Simon Benjamin is only 27, but he has already had several careers. At age 14, inspired by Sean Henry, a T-shirt and poster artist in his hometown of Kingston, Jamaica, Benjamin began airbrushing and stenciling T-shirts and banners. “I guess I was designing and didn’t even really realize it,” he recalls. What started as a pastime evolved into a vocation, and he started selling his creations; six years later, he began working as Henry’s assistant. “That was the first time I realized you could make money designing,” Benjamin says. “In Jamaica, there are not many people doing design in an interesting way who are making a living off of it.”
Benjamin relied on his entrepreneurial instincts again after graduating from college with a bachelor’s degree in business management (and a minor in international relations); he became a party promoter, organizing dance events in Kingston for which he also designed flyers and posters. Though successful as a self-taught designer, he yearned for a more formal education. So, in 2001, he started a bachelor’s degree course in graphic design (with a focus on motion graphics) at the School of Visual Arts in New York.
Benjamin is now a designer/animator at the New York–based design outfit Freestyle Collective. The tall, soft-spoken Benjamin has worked on station IDs for Comedy Central, Fuel TV, and BET, as well as in-store promos for Rockport shoes. His projects—an animated reverie for Fuel TV showing fish, ocean, and waves that turn out to be the daydream of a surfer stuck in traffic; a montage of silhouetted jazz iconography for BET—are compelling but hard to pin down to one aesthetic. “My style ranges from drawing cartoons to drawing people in a semi-realistic way, but it’s always fairly loose,” he says. To maintain that quality, he incorporates hand-drawn elements when he can: “I like to put my hand in there. That’s where I’m coming from, a drawing background.”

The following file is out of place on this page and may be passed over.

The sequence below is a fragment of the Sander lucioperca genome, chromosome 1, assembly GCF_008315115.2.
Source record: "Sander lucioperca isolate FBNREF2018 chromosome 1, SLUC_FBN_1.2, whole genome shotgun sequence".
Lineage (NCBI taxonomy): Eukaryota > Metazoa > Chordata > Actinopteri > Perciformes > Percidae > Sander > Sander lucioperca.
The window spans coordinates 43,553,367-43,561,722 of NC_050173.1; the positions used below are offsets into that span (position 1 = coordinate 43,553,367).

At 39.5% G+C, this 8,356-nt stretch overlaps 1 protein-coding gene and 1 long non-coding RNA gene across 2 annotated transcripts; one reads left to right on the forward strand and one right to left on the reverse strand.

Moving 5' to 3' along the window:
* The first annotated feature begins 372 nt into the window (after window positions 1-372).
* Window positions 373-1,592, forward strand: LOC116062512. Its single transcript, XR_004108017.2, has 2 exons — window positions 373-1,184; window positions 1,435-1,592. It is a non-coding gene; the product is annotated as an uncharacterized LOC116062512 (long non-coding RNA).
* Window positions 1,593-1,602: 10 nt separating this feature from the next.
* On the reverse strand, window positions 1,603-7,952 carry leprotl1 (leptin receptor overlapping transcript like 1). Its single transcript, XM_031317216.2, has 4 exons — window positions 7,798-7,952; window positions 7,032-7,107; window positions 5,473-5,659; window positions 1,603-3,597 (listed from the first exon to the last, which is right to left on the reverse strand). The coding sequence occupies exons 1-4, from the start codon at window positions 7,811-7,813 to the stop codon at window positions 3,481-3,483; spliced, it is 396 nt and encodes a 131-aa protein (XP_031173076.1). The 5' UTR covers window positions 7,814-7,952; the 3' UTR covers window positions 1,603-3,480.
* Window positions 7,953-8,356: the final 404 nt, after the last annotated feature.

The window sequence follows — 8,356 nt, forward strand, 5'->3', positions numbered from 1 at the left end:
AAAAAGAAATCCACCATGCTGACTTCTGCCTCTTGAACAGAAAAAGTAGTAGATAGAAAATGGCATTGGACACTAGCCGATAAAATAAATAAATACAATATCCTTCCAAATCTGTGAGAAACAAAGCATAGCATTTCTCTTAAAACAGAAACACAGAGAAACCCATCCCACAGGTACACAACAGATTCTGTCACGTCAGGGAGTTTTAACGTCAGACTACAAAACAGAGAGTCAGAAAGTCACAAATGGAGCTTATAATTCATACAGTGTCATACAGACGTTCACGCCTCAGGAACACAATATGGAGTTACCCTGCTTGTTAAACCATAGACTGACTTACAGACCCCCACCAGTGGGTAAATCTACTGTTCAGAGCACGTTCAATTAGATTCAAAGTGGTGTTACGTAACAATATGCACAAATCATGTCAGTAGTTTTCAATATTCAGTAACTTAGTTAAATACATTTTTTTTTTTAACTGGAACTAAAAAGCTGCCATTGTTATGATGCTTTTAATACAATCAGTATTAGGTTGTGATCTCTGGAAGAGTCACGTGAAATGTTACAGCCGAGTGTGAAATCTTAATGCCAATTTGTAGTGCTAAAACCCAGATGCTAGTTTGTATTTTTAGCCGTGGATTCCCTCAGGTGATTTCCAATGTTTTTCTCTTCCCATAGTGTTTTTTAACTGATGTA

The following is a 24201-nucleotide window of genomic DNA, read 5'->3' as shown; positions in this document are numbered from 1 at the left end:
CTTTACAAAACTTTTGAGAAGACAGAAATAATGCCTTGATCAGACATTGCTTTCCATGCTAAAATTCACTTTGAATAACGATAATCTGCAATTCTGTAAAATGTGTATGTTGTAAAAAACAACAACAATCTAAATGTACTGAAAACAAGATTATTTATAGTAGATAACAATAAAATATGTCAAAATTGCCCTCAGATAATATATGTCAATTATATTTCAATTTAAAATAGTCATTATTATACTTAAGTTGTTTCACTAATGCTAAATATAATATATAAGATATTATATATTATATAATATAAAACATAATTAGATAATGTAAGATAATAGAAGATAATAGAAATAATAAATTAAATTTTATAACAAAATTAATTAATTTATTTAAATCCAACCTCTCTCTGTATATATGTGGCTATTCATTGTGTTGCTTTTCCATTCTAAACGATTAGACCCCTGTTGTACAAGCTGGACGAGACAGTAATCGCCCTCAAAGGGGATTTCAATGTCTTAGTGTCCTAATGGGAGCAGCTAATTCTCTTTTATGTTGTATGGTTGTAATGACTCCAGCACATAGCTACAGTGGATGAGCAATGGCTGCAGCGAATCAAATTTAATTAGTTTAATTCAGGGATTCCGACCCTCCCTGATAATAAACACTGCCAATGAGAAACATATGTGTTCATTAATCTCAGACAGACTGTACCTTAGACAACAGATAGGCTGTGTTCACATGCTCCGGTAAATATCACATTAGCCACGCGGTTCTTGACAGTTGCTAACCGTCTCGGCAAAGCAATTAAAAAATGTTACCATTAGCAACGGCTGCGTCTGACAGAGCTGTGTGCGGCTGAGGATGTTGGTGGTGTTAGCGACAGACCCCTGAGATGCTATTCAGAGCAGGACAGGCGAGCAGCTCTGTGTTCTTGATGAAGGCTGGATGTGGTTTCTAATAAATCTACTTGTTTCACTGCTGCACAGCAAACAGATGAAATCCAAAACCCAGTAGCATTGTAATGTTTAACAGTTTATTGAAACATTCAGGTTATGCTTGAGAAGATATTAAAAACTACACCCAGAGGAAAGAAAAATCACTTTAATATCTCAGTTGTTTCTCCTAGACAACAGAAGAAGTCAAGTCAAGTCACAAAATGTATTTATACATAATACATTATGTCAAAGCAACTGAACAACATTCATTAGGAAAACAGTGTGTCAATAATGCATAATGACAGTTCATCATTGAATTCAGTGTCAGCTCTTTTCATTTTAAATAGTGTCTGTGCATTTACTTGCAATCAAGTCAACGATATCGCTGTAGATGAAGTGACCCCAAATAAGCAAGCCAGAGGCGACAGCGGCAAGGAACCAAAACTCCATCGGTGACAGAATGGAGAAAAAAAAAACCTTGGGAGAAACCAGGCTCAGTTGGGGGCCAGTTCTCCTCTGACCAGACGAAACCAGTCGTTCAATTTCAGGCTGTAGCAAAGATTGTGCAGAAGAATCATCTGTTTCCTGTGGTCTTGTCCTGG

One can discern Benjamin’s roots in his personal projects. In “e.e. cummings vs. Kingston,” a project he began as a student at SVA, he layers hand-drawn illustration, archival newspaper photography, text, and ani-mation to create a poignant lamentation about a time in the ’70s when political strife in Jamaica erupted into violence. “I wanted to do something about Jamaica that people don’t really associate with it,” he maintains, noting that outsiders always link the country to Rastafarianism and reggae. “I wanted to do something else.”
The restlessly creative Benjamin—he has lately taken up photography and directed a music video—professes a deep admiration for filmmaker Michel Gondry; there is something in Benjamin’s loose style that is reminiscent of Gondry’s use of the rough-hewn and hand-made to conjure flights into worlds of the imagination. Part of the charm of this approach, of course, is in acknowledging that no creation will ever be flawless. “Embracing the mistakes makes things more interesting,” Benjamin says. “I’m not into things looking perfect and having perfect symmetry.”